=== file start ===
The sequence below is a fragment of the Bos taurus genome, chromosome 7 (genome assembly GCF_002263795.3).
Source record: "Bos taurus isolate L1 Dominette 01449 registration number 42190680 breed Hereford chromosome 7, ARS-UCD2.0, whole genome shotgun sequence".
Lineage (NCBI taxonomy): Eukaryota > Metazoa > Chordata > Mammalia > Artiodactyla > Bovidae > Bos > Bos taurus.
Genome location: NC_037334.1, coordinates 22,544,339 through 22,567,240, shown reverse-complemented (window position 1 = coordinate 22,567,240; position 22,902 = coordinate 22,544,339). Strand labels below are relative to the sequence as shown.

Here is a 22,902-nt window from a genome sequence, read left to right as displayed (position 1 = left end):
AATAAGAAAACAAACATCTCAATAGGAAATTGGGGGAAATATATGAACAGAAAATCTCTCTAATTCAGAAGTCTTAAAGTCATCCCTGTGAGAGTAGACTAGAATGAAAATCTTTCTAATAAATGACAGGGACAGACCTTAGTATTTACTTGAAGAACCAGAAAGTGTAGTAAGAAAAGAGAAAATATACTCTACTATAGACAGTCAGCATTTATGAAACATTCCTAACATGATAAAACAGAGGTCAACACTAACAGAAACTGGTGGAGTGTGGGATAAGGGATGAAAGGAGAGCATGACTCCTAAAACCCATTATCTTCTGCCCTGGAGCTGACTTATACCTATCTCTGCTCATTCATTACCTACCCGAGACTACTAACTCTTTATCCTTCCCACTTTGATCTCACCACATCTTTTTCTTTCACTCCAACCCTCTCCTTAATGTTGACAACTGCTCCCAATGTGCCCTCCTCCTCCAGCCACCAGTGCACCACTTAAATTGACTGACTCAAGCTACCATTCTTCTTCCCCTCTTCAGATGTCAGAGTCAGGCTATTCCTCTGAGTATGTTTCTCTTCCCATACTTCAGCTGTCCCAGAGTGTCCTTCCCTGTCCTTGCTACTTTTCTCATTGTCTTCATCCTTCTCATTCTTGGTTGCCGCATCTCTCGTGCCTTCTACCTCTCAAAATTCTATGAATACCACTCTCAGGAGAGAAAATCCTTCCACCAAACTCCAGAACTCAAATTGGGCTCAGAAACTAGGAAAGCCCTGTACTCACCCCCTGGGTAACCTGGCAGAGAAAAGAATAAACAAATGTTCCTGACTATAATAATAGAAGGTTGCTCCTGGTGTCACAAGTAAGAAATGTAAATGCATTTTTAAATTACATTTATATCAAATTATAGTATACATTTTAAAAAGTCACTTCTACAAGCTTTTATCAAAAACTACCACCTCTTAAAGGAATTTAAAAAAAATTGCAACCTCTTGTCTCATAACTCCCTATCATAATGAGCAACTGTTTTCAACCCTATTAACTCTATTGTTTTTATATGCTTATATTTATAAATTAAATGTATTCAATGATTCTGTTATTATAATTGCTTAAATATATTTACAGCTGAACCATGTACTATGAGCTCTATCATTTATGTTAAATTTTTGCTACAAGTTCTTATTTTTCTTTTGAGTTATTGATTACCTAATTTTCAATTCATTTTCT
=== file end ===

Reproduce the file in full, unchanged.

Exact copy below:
The sequence below is a fragment of the Bos taurus genome, chromosome 7 (genome assembly GCF_002263795.3).
Source record: "Bos taurus isolate L1 Dominette 01449 registration number 42190680 breed Hereford chromosome 7, ARS-UCD2.0, whole genome shotgun sequence".
Lineage (NCBI taxonomy): Eukaryota > Metazoa > Chordata > Mammalia > Artiodactyla > Bovidae > Bos > Bos taurus.
Genome location: NC_037334.1, coordinates 22,544,339 through 22,567,240, shown reverse-complemented (window position 1 = coordinate 22,567,240; position 22,902 = coordinate 22,544,339). Strand labels below are relative to the sequence as shown.

Here is a 22,902-nt window from a genome sequence, read left to right as displayed (position 1 = left end):
AATAAGAAAACAAACATCTCAATAGGAAATTGGGGGAAATATATGAACAGAAAATCTCTCTAATTCAGAAGTCTTAAAGTCATCCCTGTGAGAGTAGACTAGAATGAAAATCTTTCTAATAAATGACAGGGACAGACCTTAGTATTTACTTGAAGAACCAGAAAGTGTAGTAAGAAAAGAGAAAATATACTCTACTATAGACAGTCAGCATTTATGAAACATTCCTAACATGATAAAACAGAGGTCAACACTAACAGAAACTGGTGGAGTGTGGGATAAGGGATGAAAGGAGAGCATGACTCCTAAAACCCATTATCTTCTGCCCTGGAGCTGACTTATACCTATCTCTGCTCATTCATTACCTACCCGAGACTACTAACTCTTTATCCTTCCCACTTTGATCTCACCACATCTTTTTCTTTCACTCCAACCCTCTCCTTAATGTTGACAACTGCTCCCAATGTGCCCTCCTCCTCCAGCCACCAGTGCACCACTTAAATTGACTGACTCAAGCTACCATTCTTCTTCCCCTCTTCAGATGTCAGAGTCAGGCTATTCCTCTGAGTATGTTTCTCTTCCCATACTTCAGCTGTCCCAGAGTGTCCTTCCCTGTCCTTGCTACTTTTCTCATTGTCTTCATCCTTCTCATTCTTGGTTGCCGCATCTCTCGTGCCTTCTACCTCTCAAAATTCTATGAATACCACTCTCAGGAGAGAAAATCCTTCCACCAAACTCCAGAACTCAAATTGGGCTCAGAAACTAGGAAAGCCCTGTACTCACCCCCTGGGTAACCTGGCAGAGAAAAGAATAAACAAATGTTCCTGACTATAATAATAGAAGGTTGCTCCTGGTGTCACAAGTAAGAAATGTAAATGCATTTTTAAATTACATTTATATCAAATTATAGTATACATTTTAAAAAGTCACTTCTACAAGCTTTTATCAAAAACTACCACCTCTTAAAGGAATTTAAAAAAAATTGCAACCTCTTGTCTCATAACTCCCTATCATAATGAGCAACTGTTTTCAACCCTATTAACTCTATTGTTTTTATATGCTTATATTTATAAATTAAATGTATTCAATGATTCTGTTATTATAATTGCTTAAATATATTTACAGCTGAACCATGTACTATGAGCTCTATCATTTATGTTAAATTTTTGCTACAAGTTCTTATTTTTCTTTTGAGTTATTGATTACCTAATTTTCAATTCATTTTCT